With the Win10 release, the phones start ringing

Milman noted that RESCUECOM always sees a surge in calls when an operating system gets a major upgrade. But Win10 was unusual; the volume of calls has been about double that of previous Windows releases. Most of the support questions “focused on problems with usability and a desire to revert [to Windows 7 or 8], instead of how to use the new OS,” according to Milman.

The upgrade caught many users by surprise; they didn’t understanding why their desktop suddenly looked different. According to Milman, “Microsoft was either brilliant or sneaky (the jury is still out) in how it delivered Windows 10, [which] appeared on just about every Windows 7 and Windows 8 (8.1) computer on the planet.” (That doesn’t include the many corporate systems.)

However, the majority of RESCUECOM callers were better informed. They had actively — perhaps even enthusiastically — updated their systems. But then they discovered that Windows 10 didn’t always behave as advertised.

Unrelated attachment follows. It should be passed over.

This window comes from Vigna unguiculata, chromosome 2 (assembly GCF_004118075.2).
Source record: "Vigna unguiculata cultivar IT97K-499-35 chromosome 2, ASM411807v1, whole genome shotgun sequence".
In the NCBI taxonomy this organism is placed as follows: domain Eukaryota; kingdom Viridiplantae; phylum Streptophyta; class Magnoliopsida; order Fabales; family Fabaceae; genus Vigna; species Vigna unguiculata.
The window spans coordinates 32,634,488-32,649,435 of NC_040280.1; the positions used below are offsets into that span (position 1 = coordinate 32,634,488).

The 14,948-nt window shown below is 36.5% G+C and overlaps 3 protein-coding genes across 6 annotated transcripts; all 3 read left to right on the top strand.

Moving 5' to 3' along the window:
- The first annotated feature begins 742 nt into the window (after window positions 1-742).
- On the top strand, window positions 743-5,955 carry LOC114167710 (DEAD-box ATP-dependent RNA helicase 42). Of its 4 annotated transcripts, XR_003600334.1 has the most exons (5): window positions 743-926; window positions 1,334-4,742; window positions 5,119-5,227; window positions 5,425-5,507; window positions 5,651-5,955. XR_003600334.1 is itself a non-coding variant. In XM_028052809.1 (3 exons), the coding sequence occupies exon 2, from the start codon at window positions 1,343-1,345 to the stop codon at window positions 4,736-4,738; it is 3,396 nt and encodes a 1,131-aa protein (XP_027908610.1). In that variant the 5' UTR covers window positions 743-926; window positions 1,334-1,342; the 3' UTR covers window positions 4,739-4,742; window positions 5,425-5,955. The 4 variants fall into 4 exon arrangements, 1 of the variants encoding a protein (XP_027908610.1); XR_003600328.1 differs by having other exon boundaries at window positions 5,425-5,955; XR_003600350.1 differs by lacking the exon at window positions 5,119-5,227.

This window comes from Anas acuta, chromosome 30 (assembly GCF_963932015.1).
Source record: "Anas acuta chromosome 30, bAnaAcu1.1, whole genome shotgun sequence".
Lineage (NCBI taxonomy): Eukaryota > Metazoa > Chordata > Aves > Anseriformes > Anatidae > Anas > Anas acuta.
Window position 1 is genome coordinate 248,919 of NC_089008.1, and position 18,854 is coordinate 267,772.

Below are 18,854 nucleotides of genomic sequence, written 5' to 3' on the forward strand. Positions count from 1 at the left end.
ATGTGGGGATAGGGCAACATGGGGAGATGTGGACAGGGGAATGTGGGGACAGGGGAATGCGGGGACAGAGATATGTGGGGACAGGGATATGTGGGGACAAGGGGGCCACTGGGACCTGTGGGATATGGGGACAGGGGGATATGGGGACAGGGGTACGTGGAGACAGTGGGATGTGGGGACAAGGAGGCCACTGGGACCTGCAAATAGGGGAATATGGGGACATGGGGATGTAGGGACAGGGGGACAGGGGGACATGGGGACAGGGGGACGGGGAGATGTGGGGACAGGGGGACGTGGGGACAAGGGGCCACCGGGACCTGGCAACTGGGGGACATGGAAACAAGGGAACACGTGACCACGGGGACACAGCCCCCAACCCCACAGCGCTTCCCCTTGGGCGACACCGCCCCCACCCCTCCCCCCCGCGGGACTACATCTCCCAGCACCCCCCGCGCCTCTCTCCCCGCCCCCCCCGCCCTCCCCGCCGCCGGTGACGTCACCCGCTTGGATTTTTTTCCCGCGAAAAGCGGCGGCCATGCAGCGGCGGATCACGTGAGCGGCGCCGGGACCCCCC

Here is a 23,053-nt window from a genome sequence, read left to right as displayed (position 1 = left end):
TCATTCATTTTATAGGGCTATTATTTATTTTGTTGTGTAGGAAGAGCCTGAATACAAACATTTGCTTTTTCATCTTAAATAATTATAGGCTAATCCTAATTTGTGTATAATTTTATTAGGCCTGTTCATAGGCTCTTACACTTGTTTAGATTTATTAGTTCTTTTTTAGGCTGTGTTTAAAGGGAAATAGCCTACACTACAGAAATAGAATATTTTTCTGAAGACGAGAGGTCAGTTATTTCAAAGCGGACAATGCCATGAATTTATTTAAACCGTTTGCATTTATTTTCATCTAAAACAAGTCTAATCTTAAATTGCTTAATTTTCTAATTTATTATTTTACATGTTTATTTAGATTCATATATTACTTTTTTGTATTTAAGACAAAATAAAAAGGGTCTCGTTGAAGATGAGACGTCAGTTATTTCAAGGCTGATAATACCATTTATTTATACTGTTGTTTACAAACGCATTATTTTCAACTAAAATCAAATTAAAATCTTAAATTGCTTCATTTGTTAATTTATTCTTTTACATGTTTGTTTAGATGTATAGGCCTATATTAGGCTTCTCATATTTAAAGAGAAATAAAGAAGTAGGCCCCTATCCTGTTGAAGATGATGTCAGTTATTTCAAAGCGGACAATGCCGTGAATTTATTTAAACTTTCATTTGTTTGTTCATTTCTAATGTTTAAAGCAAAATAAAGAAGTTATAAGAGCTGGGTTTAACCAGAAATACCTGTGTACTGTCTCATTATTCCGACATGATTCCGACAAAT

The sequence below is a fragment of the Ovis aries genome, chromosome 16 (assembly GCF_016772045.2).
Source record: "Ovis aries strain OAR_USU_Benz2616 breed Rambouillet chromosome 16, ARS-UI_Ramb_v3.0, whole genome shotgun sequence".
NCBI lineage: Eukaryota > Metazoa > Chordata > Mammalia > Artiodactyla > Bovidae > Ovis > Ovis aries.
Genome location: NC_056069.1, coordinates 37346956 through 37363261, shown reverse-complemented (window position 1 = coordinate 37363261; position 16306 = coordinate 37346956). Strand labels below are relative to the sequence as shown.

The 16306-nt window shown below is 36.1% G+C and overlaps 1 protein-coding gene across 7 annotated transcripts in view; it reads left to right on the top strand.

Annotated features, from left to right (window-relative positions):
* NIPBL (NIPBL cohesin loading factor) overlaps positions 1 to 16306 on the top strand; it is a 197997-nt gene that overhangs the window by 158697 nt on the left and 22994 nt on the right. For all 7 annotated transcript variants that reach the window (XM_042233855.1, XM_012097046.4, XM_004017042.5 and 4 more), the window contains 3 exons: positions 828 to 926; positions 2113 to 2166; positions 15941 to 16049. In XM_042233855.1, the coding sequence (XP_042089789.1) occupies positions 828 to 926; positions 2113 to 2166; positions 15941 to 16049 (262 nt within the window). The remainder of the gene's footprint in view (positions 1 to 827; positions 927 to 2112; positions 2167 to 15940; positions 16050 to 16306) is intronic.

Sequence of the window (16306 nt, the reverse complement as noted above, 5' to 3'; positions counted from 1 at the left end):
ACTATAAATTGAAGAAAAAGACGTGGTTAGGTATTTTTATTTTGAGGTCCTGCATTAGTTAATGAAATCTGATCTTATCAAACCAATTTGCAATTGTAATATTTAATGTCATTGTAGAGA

Milman noted that he ran into problems on his own machines and reverted one system back to Win8.1. “One of my two NVIDIA graphics cards was incompatible, and I didn’t feel like spending the time to chase down the correct drivers.”

(As described in the Aug. 27 Windows Secrets Top Story, “Thirty-day Win10 experiment lasts only a week,” I had my own share of Win10 upgrade disasters — most of which have been resolved.)

Drivers drive Win10 upgraders to drink

Hardware failures — mostly due to incompatible drivers — are a common problem with new operating systems. “Some hardware will not [immediately] work with Windows 10,” Milman told me. “Some older products may never get windows 10 drivers.”